Fortunately, Chorleywood is well within our 'areas covered' range so this will not push the price up at all for either chimney sweeping or bird caps and cowl fitting.
One of the first signs that an animal is making a home, or has previously made one in your chimney is that there will be twigs, leaves or other debris in the fireplace that has fallen from above. The most frequent culprits that like to set up residence in your chimneys tend to be some of the carrion birds, such as crows and magpies and occasionaly squirrels. There are plenty of these creatures around Chorleywood and as the town expands, their natural habitat is decreased. This simply means they will look for an alternative place to roost or nest, as the number of trees diminishes.
Any obstruction in a chimney can be potentially lethal! It's not just the solid fuel fires that are a problem either, even a gas fire will release carbon monoxide back into the living space if it can't escape safely up the chimney. When it comes to a fire that burns solid fuels, the chimney can become blocked resulting in smoke coming back into the room or a chimney fire could start, causing a huge amount of expensive damage to the rest of your home.
If you think there is a blockage in your chimney, don't wait for something bad to happen, give us a call immediately. We will remove the blockage and in doing so, be in a better position to tell you why it happened in the first place. For example, there may be a loose or dislodged brick or piece of mortar. It may even be a nest from a bird or squirrel and a bird cap or cowl may well be the answer to prevent it happening again in the future.
Because birds eggs and nests are protected by law in England and Wales and that there may be hatched baby birds in a nest, we will not remove nests during the breeding season, which is May & June, this ensures that the young have had a good chance to leave the nest. After all, there are fewer birds around Chorleywood already because of loss of habitat, light pollution and the increase in the number of cats that are kept as pets. Ansell Chimneys like to ensure that we don't contribute to the decline of our little feathered friends.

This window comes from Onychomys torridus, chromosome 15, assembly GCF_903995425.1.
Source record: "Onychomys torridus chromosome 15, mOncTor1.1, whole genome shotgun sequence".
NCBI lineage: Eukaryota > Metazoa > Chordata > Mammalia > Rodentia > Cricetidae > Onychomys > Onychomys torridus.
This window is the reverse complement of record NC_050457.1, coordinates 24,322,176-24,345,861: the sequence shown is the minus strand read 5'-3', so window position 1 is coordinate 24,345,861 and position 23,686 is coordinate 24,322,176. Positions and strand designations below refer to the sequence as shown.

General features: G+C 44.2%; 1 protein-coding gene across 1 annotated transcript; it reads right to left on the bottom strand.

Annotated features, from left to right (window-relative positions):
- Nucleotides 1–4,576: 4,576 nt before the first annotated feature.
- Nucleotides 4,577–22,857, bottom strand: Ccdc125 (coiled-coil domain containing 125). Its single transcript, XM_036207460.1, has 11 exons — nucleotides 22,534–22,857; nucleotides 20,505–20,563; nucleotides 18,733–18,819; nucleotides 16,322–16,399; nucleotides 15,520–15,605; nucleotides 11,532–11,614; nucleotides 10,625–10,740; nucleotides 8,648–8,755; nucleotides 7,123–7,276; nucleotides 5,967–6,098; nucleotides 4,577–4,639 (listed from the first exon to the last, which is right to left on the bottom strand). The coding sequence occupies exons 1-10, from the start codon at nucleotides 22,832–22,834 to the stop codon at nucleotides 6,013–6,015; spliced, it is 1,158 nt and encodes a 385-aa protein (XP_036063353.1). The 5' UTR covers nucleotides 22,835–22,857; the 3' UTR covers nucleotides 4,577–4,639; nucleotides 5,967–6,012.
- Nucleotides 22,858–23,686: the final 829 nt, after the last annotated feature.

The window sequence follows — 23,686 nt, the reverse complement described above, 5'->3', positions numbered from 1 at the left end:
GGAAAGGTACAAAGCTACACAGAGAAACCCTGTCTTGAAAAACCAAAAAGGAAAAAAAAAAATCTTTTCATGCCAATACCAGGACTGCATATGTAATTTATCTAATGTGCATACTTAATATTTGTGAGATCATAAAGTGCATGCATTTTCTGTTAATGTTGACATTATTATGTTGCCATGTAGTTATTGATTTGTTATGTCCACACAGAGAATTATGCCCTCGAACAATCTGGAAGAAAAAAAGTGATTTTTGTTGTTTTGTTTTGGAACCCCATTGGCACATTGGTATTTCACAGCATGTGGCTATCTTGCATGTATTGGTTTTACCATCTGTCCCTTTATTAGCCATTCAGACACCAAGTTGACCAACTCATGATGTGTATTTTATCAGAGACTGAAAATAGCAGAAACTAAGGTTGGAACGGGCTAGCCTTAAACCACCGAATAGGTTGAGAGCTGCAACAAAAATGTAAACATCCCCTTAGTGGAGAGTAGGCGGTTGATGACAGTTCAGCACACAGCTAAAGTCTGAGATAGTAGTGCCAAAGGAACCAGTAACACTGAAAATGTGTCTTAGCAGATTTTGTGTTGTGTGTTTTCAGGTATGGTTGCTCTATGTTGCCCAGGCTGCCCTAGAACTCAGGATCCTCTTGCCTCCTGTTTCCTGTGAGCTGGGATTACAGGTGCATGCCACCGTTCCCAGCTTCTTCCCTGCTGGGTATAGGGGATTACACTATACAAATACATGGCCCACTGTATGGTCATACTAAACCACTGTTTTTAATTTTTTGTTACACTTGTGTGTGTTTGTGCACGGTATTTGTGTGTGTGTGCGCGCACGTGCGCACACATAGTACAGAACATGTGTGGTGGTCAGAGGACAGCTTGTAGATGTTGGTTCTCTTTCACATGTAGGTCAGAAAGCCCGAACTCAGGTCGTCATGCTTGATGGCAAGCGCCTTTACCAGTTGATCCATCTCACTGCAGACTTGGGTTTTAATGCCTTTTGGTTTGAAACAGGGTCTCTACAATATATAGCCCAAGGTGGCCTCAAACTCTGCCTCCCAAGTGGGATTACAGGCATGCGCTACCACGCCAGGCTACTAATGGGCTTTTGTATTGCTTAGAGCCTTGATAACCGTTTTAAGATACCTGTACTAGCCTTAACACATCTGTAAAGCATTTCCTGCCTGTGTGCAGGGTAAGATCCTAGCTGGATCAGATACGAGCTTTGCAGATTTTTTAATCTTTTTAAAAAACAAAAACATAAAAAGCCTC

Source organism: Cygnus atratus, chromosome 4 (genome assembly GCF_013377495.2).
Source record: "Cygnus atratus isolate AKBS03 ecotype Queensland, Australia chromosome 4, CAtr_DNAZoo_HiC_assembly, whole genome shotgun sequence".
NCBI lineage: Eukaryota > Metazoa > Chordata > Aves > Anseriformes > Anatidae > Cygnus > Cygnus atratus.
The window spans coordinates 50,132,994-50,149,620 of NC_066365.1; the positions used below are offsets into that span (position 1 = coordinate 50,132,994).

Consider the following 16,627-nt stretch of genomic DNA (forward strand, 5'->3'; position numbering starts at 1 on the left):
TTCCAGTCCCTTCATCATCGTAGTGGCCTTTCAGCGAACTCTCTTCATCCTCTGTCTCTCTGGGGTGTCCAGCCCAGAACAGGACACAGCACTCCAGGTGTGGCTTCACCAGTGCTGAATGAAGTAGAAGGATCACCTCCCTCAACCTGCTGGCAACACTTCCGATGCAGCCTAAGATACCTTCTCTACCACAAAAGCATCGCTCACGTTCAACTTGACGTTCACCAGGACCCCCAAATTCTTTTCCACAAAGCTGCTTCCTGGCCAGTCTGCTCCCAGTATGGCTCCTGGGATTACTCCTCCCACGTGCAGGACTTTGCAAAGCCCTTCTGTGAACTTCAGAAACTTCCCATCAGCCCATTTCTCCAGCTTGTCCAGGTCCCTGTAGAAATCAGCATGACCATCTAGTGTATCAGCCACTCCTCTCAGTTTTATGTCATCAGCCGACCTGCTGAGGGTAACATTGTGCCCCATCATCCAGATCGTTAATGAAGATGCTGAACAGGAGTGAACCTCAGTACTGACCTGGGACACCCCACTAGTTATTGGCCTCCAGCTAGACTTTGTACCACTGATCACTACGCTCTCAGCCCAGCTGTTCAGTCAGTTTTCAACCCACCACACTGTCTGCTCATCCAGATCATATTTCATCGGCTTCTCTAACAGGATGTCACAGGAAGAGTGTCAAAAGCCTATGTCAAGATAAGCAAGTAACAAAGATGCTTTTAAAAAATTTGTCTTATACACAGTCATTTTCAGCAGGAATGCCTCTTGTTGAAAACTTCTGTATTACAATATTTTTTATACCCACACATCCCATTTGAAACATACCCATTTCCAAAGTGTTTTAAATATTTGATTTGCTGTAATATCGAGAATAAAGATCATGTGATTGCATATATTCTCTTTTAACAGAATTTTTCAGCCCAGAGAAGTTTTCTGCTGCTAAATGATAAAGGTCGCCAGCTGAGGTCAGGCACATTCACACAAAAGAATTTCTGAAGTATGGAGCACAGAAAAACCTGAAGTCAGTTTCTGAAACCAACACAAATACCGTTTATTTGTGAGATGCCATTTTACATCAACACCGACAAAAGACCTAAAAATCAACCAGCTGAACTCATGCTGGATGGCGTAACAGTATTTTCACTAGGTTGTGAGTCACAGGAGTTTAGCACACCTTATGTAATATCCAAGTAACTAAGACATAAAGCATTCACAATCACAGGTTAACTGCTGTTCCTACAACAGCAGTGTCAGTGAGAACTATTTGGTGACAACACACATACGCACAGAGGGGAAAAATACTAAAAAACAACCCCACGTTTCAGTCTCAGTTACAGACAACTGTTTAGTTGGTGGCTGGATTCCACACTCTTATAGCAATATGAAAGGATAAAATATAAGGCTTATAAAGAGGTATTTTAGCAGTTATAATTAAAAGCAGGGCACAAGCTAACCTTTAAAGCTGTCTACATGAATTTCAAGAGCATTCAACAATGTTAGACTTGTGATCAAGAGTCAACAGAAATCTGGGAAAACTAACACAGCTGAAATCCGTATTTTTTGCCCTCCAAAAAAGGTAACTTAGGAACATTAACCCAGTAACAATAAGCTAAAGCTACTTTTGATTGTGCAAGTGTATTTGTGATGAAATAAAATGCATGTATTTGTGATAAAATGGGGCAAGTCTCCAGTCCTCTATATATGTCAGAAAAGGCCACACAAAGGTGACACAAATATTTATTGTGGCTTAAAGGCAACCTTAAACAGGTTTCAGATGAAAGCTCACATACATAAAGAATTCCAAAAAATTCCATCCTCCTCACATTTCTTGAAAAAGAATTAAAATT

Ansell Chimneys really are the experts, If you are experiencing a lack of draw on a chimney, or smoke finding its way back into your room, give us a call; we are always very happy to provide advice on what could potentially be a life threatening situation.
Ansell Chimneys advice is free of charge. If you can't use your fire because it's dangerous, you will be missing out on the homely glow a real fire brings during the winter months. So why not give us a call and get that open fire up and running again.
Our prices are based on the property location and number of chimneys that need sweeping. Please contact us for a no obligation quote. As Chorleywood is not far from our head office, jobs here will not attract a higher quote.
After Ansell Chimneys have swept your chimney, we carry out a quick, simple but effective test to ensure there is the correct draw and no smoke or other pollutants can flow back into your living space. This is quite simply a match-like device that smokes profusely when burnt and is placed just above the site of the fire. If the smoke is neatly drawn up the chimney, the fire will be safe to use.
So if you live in Chorleywood and need your chimney swept, why not call or email Ansell Chimneys and we will get back to you as soon as we can.
If you would like to know more or are interested in a quote we would be happy to help. Phone us on 01923 661 614, email us at email@example.com or fill in our enquiry form and we will be in touch as soon as possible.
t. 01923 661 614 | m. 07941 282 325 | m. 07976 318 160 | Email us
t. 01923 661 614
m. 07941 282 325
m. 07976 318 160
Watford | St Albans | Bushey | Rickmansworth | Bricket Wood | Hemel Hempstead | South Oxhey
Watford | St Albans | Bushey
Rickmansworth | Bricket Wood
Hemel Hempstead | South Oxhey